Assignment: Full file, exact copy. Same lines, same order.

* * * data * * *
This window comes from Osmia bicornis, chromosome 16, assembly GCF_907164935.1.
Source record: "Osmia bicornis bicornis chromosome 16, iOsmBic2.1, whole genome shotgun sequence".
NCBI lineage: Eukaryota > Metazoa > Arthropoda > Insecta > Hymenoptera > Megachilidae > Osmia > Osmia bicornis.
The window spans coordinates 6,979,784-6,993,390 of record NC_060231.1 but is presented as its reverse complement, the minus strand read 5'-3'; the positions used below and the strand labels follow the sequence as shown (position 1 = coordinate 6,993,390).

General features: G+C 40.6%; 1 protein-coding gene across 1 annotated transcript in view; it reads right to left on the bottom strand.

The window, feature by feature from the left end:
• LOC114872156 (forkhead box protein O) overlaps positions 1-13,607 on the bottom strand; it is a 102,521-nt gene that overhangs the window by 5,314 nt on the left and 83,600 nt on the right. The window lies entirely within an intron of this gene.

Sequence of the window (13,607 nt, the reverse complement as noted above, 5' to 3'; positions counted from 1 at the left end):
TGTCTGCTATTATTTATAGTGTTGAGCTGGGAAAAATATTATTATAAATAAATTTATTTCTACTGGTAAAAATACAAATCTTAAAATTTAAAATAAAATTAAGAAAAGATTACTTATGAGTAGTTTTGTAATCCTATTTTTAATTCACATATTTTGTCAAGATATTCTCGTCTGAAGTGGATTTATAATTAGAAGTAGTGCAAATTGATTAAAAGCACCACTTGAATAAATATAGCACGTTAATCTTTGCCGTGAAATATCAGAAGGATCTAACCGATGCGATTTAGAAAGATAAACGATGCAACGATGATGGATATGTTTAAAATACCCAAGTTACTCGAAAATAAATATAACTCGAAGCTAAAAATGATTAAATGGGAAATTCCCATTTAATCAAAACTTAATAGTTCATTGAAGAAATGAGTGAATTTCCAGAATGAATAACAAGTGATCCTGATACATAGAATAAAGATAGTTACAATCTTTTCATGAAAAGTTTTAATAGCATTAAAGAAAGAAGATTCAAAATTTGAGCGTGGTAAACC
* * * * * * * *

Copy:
This window comes from Osmia bicornis, chromosome 16, assembly GCF_907164935.1.
Source record: "Osmia bicornis bicornis chromosome 16, iOsmBic2.1, whole genome shotgun sequence".
NCBI lineage: Eukaryota > Metazoa > Arthropoda > Insecta > Hymenoptera > Megachilidae > Osmia > Osmia bicornis.
The window spans coordinates 6,979,784-6,993,390 of record NC_060231.1 but is presented as its reverse complement, the minus strand read 5'-3'; the positions used below and the strand labels follow the sequence as shown (position 1 = coordinate 6,993,390).

General features: G+C 40.6%; 1 protein-coding gene across 1 annotated transcript in view; it reads right to left on the bottom strand.

The window, feature by feature from the left end:
• LOC114872156 (forkhead box protein O) overlaps positions 1-13,607 on the bottom strand; it is a 102,521-nt gene that overhangs the window by 5,314 nt on the left and 83,600 nt on the right. The window lies entirely within an intron of this gene.

Sequence of the window (13,607 nt, the reverse complement as noted above, 5' to 3'; positions counted from 1 at the left end):
TGTCTGCTATTATTTATAGTGTTGAGCTGGGAAAAATATTATTATAAATAAATTTATTTCTACTGGTAAAAATACAAATCTTAAAATTTAAAATAAAATTAAGAAAAGATTACTTATGAGTAGTTTTGTAATCCTATTTTTAATTCACATATTTTGTCAAGATATTCTCGTCTGAAGTGGATTTATAATTAGAAGTAGTGCAAATTGATTAAAAGCACCACTTGAATAAATATAGCACGTTAATCTTTGCCGTGAAATATCAGAAGGATCTAACCGATGCGATTTAGAAAGATAAACGATGCAACGATGATGGATATGTTTAAAATACCCAAGTTACTCGAAAATAAATATAACTCGAAGCTAAAAATGATTAAATGGGAAATTCCCATTTAATCAAAACTTAATAGTTCATTGAAGAAATGAGTGAATTTCCAGAATGAATAACAAGTGATCCTGATACATAGAATAAAGATAGTTACAATCTTTTCATGAAAAGTTTTAATAGCATTAAAGAAAGAAGATTCAAAATTTGAGCGTGGTAAACC